This historical bistro has been introduced again to life within the 12 months since chef Johnny Cohier took over. He comes from a household of bakers, whose Champs Elysées boulangerie provided the French president, however his dream was to be within the kitchen operating his personal restaurant. The red-brick decor might do with a makeover however all his funding for now’s within the delicacies and wine checklist. The every day altering set lunch is €14.50 for 2 programs, €18.50 for 3, and within the night, mains begin at an affordable €14. Count on basic French terroir delicacies – escargots, blanquette de veau, a juicy entrecôte with béarnaise sauce, thick cod chunks in a gratin of Cantal cheese.• 2 rue Saint Laurent, on Fb
La Ville de Provins

Go the massive eating places reverse Gare de l’Est, flip left and stroll one other 50 metres to this brasserie, which is so genuine it might have been a setting for 2001 movie Amélie. Homeowners Andréa and Pascal Vincenzi proudly state: “We wish to hold the atmosphere and the delicacies right here because it has at all times been, a distinct world from the worldwide chains throughout us, like Starbucks.” There isn’t any set menu, however they serve breakfast (with omelettes) from 7am, and the kitchen is open by way of till 11pm. With a clientele of Alsace-bound travellers, that is the place to get a steaming plate of choucroute topped with sausages and pork. The pleasant waiters do their finest to translate the dishes chalked up on a blackboard, with mains from €12.• 74 boulevard de Strasbourg,
Au Soleil d’Austerlitz

The venerable Gare d’Austerlitz is getting a facelift forward of the Paris 2024 Olympics, and consuming choices are usually pizza, kebabs or McDonald’s. One notable exception is the sumptuous Soleil, a standard bougnat tavern from the Aveyron area of central France. There’s an enormous pavement terrace and a cosy salon with a gleaming zinc bar. Younger house owners Boris and Estelle Puech serve breakfast from 6am, supply an ever-changing set menu, dwell music in the course of the every day completely satisfied hour and a bar open until 2am. The 2-course €18.90 set lunch or dinner might embrace poached eggs with wild mushrooms, sausage with creamy potato salad, or grilled salmon and ratatouille. There’s additionally a €10 P’tit Prepare children’ menu.• 18 boulevard de l’Hôpital,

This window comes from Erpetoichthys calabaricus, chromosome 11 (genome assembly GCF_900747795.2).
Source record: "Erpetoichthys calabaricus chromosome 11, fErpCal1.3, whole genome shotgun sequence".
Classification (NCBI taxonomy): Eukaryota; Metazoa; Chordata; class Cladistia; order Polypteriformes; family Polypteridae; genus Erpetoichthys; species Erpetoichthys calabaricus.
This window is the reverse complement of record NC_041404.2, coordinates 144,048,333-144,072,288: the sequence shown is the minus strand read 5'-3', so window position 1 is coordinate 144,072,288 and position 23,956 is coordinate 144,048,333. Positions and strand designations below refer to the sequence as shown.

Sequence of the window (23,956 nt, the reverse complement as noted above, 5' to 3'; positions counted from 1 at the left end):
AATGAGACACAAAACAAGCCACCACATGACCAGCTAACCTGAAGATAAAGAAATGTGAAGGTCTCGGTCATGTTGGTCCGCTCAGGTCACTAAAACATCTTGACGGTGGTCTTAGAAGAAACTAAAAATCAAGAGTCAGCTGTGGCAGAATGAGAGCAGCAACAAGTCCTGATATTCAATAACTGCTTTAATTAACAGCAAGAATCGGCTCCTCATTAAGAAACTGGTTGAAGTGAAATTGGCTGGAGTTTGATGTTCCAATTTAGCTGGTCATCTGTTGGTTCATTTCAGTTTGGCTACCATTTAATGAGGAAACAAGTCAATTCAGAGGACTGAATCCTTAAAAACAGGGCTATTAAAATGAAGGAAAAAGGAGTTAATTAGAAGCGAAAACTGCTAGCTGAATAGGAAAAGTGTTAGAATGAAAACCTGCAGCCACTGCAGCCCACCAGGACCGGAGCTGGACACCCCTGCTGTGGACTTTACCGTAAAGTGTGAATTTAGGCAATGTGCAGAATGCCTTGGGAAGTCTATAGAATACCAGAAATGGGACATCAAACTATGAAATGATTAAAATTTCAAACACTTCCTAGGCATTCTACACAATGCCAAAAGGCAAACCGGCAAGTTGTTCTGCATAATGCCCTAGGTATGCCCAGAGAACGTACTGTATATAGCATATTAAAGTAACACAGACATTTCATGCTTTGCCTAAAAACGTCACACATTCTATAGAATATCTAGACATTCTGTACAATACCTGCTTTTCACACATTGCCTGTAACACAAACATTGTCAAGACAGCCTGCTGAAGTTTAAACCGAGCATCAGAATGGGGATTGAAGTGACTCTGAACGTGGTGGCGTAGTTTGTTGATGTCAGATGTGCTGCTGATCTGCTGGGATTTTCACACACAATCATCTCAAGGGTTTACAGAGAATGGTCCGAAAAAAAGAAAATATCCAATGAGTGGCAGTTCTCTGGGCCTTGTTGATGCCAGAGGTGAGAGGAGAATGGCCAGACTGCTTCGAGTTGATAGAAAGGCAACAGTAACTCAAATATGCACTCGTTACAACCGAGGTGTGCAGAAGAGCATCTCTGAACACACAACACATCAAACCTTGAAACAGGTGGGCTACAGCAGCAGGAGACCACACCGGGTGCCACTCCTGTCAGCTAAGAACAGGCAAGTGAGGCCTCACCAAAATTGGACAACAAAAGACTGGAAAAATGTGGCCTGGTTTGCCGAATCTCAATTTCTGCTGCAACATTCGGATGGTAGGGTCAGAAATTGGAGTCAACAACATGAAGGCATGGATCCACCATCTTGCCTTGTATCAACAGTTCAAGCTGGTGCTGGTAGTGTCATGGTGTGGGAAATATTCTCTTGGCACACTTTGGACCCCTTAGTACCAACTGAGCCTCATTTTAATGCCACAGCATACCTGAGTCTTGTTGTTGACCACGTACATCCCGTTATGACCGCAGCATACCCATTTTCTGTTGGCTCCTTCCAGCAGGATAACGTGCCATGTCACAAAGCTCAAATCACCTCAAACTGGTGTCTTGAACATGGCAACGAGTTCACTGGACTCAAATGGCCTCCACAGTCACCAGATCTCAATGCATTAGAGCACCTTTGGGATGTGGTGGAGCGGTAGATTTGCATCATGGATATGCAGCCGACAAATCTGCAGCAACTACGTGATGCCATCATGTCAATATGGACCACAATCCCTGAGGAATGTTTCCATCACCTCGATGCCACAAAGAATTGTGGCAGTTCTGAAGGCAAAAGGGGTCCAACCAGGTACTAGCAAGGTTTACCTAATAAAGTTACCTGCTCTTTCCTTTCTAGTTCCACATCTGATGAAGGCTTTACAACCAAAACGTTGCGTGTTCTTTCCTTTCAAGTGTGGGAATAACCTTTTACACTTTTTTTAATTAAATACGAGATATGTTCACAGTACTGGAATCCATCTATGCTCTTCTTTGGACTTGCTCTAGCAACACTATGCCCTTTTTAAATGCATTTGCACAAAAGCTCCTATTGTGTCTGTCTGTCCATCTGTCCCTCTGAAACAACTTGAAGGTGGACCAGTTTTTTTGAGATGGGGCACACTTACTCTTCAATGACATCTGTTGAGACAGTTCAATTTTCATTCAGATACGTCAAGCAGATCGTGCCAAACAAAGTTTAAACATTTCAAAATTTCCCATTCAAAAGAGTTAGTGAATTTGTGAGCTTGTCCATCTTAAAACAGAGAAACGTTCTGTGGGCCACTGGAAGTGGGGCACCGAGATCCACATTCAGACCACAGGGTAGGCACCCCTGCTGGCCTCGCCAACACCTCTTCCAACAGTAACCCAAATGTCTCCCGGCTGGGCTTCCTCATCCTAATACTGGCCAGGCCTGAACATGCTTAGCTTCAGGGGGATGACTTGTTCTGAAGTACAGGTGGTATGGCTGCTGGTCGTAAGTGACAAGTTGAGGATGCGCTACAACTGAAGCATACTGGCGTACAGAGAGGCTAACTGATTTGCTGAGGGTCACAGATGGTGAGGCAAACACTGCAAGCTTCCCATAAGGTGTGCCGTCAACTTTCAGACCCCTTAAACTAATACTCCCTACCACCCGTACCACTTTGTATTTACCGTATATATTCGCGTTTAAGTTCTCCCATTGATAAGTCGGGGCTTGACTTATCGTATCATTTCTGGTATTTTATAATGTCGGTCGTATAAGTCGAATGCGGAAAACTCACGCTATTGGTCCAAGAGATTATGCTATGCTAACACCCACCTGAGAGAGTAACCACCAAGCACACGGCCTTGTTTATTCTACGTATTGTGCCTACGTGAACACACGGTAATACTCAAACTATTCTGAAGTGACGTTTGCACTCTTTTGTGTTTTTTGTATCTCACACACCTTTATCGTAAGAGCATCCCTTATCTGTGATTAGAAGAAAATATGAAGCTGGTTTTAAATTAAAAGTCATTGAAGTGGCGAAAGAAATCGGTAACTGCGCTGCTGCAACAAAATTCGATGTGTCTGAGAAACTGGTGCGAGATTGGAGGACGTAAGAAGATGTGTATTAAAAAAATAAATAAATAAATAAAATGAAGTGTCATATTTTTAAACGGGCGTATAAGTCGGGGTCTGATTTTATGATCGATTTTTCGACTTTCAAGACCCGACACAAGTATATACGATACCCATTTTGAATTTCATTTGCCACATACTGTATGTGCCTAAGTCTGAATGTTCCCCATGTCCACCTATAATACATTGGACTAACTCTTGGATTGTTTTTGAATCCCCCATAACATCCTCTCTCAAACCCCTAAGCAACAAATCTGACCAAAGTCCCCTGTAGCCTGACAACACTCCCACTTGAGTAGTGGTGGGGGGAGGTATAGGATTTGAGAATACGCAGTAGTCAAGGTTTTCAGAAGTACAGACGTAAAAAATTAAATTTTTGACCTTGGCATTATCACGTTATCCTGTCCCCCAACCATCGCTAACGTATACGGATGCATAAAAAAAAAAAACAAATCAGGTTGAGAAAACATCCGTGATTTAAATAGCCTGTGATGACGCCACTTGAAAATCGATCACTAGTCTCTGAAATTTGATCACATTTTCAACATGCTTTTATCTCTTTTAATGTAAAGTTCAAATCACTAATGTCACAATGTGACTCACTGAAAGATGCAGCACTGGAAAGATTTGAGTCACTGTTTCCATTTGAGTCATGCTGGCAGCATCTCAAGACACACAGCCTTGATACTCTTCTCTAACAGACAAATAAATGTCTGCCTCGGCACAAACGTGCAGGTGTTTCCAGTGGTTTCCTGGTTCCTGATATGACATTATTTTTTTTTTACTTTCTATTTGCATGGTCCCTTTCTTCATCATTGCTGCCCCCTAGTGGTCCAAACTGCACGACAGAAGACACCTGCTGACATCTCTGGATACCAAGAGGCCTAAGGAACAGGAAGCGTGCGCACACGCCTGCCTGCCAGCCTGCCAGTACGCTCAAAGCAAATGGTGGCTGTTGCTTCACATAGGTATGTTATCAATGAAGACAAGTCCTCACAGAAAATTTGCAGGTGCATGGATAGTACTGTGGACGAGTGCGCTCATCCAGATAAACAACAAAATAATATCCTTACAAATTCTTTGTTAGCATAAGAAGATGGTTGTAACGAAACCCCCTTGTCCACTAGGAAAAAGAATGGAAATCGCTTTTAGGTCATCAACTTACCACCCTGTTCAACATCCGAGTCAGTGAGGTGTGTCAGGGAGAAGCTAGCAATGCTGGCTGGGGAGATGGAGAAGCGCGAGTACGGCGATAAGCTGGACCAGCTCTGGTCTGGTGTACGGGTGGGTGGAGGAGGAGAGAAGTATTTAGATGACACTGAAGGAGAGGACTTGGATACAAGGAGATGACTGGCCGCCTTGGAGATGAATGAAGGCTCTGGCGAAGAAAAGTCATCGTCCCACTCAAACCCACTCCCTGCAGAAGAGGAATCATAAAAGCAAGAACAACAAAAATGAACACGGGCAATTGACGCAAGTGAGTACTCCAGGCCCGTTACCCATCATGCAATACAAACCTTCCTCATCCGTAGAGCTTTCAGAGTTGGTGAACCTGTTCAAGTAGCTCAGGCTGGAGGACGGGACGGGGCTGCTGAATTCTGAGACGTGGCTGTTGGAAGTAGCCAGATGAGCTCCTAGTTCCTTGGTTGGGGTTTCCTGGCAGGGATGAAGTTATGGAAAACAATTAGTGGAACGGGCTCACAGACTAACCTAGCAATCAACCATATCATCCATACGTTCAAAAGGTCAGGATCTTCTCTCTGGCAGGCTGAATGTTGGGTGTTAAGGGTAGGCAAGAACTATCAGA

A buckwheat galette with ham and fried egg
Ty Breiz Crêperie
Montparnasse is the station for trains to Brittany, so there are half-a-dozen crêperies inside strolling distance. Now celebrating its 50th anniversary, cosy Ty Breiz conjures up Brittany’s wild coast with maritime photographs and fishing memorabilia. It’s good station fodder, says proprietor Didier: “We will freshly prepare dinner our crêpes and galettes in simply a few minutes, so nobody has to attend.” Costs begin at €6.50 for a basic gluten-free buckwheat galette with a fried egg, and go as much as €14 for fillings reminiscent of scallops, smoked salmon or andouille sausage. It’s tough to withstand the candy crêpes – melted darkish chocolate, caramelised apple, chestnut cream – they usually can at all times pack to go if departure time looms. • 52 boulevard de Vaugirard,
Le Plomb du Cantal

{Photograph}: Guilhem Vellut
This Parisian establishment specialises within the rustic mountain delicacies of the Auvergne area. The chalet-style eating room is at all times full of a mixture of travellers, workplace employees and theatregoers. Opened 35 years in the past, the Plomb continues to be owned by Marinette Alric, who introduced her household recipes from the Auvergne over 50 years in the past: selfmade sausage, stuffed cabbage and thick steaks, all served with a mountain of irresistible potatoes, both aligot (creamy mash with melted tomme fraîche cheese and garlic) or truffade (crisply sautéed with the identical cheese). There isn’t any set menu as a result of, because the waiter says, “few individuals who order sausage or steak aligot can eat a starter or dessert too”. Meaty mains value from €20, however there are additionally 20 salads and a dozen forms of monumental omelette, from €12.• three rue de la Gaité, no web site